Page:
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Working From Home Is Not For Everyone


There are two types of people in this world, and the pandemic has proved it. Some have loved every second of the intermittent office closures, and some have been desperate to go back to work at the office. 

Working from home is not for all of us. Whether it be your inability to concentrate or your desperation to hit the beach in the hot Florida sunshine, some of us struggle with the balance. If you have been struggling to work from home, then we have some solutions for you. Read on to find out what they are.

Why do some of us struggle to work from home?

There are dozens of factors that affect whether WFH is for you or not. It’s not all about your attitude, either. When we move to work from home instead of at the office, our work/life balance is hugely affected. You feel you are switched on all the time, that your boss can call you at all hours, and that you wake up in the morning and the emails are there, looming, waiting to pounce.

Another critical factor in whether or not you are desperate to return to the office lies in your home environment. If you are a single mother of 3 and one or more of your children is still in diapers, you are going to find WFH near impossible. If you live in shared accommodations, on the edge of a construction site, or are suffering from Digital Overload, the idea of home working is a little ridiculous.

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On the other hand, some of us prefer working in the quiet of the home office. Mainly, those of us who enjoy WFH fall into similar demographics. They are younger, more used to digital technologies, usually child-free, and often enjoy sitting in coffee shops anxiously battering keyboards. Almost 25% of people who struggle working from home report that technical difficulties stressed them out most.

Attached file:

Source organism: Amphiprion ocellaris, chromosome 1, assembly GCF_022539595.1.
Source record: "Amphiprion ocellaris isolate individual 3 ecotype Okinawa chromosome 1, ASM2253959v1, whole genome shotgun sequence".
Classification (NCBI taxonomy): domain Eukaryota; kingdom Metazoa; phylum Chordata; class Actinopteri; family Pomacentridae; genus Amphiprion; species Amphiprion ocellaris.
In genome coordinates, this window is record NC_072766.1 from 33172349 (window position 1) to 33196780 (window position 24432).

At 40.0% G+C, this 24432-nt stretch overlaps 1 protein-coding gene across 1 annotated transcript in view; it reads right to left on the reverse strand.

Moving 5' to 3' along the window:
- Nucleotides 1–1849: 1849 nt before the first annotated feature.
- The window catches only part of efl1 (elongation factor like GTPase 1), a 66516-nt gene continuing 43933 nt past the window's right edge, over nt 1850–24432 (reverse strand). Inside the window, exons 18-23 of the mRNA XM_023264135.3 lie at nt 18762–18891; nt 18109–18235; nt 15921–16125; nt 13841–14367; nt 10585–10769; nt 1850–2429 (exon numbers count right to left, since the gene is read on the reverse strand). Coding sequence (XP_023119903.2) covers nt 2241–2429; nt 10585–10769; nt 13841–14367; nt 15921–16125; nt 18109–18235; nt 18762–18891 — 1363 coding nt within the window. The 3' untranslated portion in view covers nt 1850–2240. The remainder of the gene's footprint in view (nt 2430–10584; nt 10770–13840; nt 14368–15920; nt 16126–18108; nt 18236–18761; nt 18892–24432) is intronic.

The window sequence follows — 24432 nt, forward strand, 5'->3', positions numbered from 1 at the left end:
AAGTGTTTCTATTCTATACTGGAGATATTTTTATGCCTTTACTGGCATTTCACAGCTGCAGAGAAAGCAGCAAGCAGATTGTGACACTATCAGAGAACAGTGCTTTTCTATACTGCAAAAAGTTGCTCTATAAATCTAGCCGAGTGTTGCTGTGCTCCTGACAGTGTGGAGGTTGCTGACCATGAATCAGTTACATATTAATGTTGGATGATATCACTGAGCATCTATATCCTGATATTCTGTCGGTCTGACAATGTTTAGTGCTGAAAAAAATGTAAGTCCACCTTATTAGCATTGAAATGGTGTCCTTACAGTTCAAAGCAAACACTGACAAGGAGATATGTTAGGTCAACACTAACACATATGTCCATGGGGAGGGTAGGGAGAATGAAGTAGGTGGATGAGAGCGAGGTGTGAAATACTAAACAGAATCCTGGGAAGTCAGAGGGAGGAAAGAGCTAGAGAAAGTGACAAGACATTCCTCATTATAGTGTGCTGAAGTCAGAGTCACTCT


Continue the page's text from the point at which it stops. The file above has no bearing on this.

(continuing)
What to do if you hate WFH?

If you are one of those who can’t stand working from home, then there are things you can do to help yourself – regardless of your reasons for disliking it. Here are three ways you can solve the problem.

1 – Consider an office alternative

If your employer has decided that the firm will now work from home indefinitely, and you just can’t handle another second of it, you can rent a space for an office of your own. For example, a coworking space Brooklyn can set you up with a shared office to start your own office culture and leave the home desk behind. 

2 – Get out

Just because you are working from home doesn’t mean you have to stay at home to work. Be one of the coffee shop people and drink your weight in a latte. Go and sit on a park bench, on the beach, or in your car. Need the internet? No problem, find somewhere with free Wi-Fi or turn your phone into a portable Wi-Fi hotspot. The world is your workplace.

3 – Examine the Work/Life Balance

If you are stressed out working from home, look at setting some new boundaries with the people in your house. For example, set up a dedicated workspace and tell the kids they are not allowed inside it, around it, or in the same room. Dedicating a whole floor of your house to silence is a good idea, too.

Lastly, WFH won’t go on forever. So hang on in there; you are doing great.